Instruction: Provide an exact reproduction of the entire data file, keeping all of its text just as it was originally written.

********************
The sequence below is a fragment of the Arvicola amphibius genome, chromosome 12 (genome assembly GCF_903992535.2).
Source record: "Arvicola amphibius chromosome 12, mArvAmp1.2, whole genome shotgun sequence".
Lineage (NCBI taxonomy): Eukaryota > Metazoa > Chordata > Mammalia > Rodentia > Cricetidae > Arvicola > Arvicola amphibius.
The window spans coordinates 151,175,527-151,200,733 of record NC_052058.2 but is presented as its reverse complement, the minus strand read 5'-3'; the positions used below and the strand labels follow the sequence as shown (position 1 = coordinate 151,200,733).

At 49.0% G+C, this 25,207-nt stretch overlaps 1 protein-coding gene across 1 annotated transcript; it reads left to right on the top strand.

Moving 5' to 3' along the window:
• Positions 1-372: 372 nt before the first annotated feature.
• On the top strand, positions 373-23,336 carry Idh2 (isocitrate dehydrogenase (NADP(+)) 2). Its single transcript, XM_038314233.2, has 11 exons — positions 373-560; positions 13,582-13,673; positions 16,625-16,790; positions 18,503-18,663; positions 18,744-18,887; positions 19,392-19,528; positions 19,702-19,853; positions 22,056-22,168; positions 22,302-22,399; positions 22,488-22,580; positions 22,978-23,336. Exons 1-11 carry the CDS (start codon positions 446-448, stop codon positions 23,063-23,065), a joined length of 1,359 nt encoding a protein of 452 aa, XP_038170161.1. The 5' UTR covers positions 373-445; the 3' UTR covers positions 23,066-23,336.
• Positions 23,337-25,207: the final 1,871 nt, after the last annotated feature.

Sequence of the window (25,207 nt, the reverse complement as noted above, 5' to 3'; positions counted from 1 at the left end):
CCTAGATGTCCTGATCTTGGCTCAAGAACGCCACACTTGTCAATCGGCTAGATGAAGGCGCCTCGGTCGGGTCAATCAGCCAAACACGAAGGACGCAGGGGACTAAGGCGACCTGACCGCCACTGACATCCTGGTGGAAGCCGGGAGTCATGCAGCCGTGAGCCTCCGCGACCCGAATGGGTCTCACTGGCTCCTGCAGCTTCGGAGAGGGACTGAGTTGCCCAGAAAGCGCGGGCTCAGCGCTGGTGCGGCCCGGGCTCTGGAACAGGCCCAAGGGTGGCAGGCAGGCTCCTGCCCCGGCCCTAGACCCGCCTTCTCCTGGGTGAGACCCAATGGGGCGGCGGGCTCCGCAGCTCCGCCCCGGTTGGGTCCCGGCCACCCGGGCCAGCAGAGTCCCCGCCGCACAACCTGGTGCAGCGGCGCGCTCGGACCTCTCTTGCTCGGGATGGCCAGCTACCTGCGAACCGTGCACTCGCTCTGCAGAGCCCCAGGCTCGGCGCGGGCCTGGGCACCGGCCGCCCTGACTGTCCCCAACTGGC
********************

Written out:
The sequence below is a fragment of the Arvicola amphibius genome, chromosome 12 (genome assembly GCF_903992535.2).
Source record: "Arvicola amphibius chromosome 12, mArvAmp1.2, whole genome shotgun sequence".
Lineage (NCBI taxonomy): Eukaryota > Metazoa > Chordata > Mammalia > Rodentia > Cricetidae > Arvicola > Arvicola amphibius.
The window spans coordinates 151,175,527-151,200,733 of record NC_052058.2 but is presented as its reverse complement, the minus strand read 5'-3'; the positions used below and the strand labels follow the sequence as shown (position 1 = coordinate 151,200,733).

At 49.0% G+C, this 25,207-nt stretch overlaps 1 protein-coding gene across 1 annotated transcript; it reads left to right on the top strand.

Moving 5' to 3' along the window:
• Positions 1-372: 372 nt before the first annotated feature.
• On the top strand, positions 373-23,336 carry Idh2 (isocitrate dehydrogenase (NADP(+)) 2). Its single transcript, XM_038314233.2, has 11 exons — positions 373-560; positions 13,582-13,673; positions 16,625-16,790; positions 18,503-18,663; positions 18,744-18,887; positions 19,392-19,528; positions 19,702-19,853; positions 22,056-22,168; positions 22,302-22,399; positions 22,488-22,580; positions 22,978-23,336. Exons 1-11 carry the CDS (start codon positions 446-448, stop codon positions 23,063-23,065), a joined length of 1,359 nt encoding a protein of 452 aa, XP_038170161.1. The 5' UTR covers positions 373-445; the 3' UTR covers positions 23,066-23,336.
• Positions 23,337-25,207: the final 1,871 nt, after the last annotated feature.

Sequence of the window (25,207 nt, the reverse complement as noted above, 5' to 3'; positions counted from 1 at the left end):
CCTAGATGTCCTGATCTTGGCTCAAGAACGCCACACTTGTCAATCGGCTAGATGAAGGCGCCTCGGTCGGGTCAATCAGCCAAACACGAAGGACGCAGGGGACTAAGGCGACCTGACCGCCACTGACATCCTGGTGGAAGCCGGGAGTCATGCAGCCGTGAGCCTCCGCGACCCGAATGGGTCTCACTGGCTCCTGCAGCTTCGGAGAGGGACTGAGTTGCCCAGAAAGCGCGGGCTCAGCGCTGGTGCGGCCCGGGCTCTGGAACAGGCCCAAGGGTGGCAGGCAGGCTCCTGCCCCGGCCCTAGACCCGCCTTCTCCTGGGTGAGACCCAATGGGGCGGCGGGCTCCGCAGCTCCGCCCCGGTTGGGTCCCGGCCACCCGGGCCAGCAGAGTCCCCGCCGCACAACCTGGTGCAGCGGCGCGCTCGGACCTCTCTTGCTCGGGATGGCCAGCTACCTGCGAACCGTGCACTCGCTCTGCAGAGCCCCAGGCTCGGCGCGGGCCTGGGCACCGGCCGCCCTGACTGTCCCCAACTGGC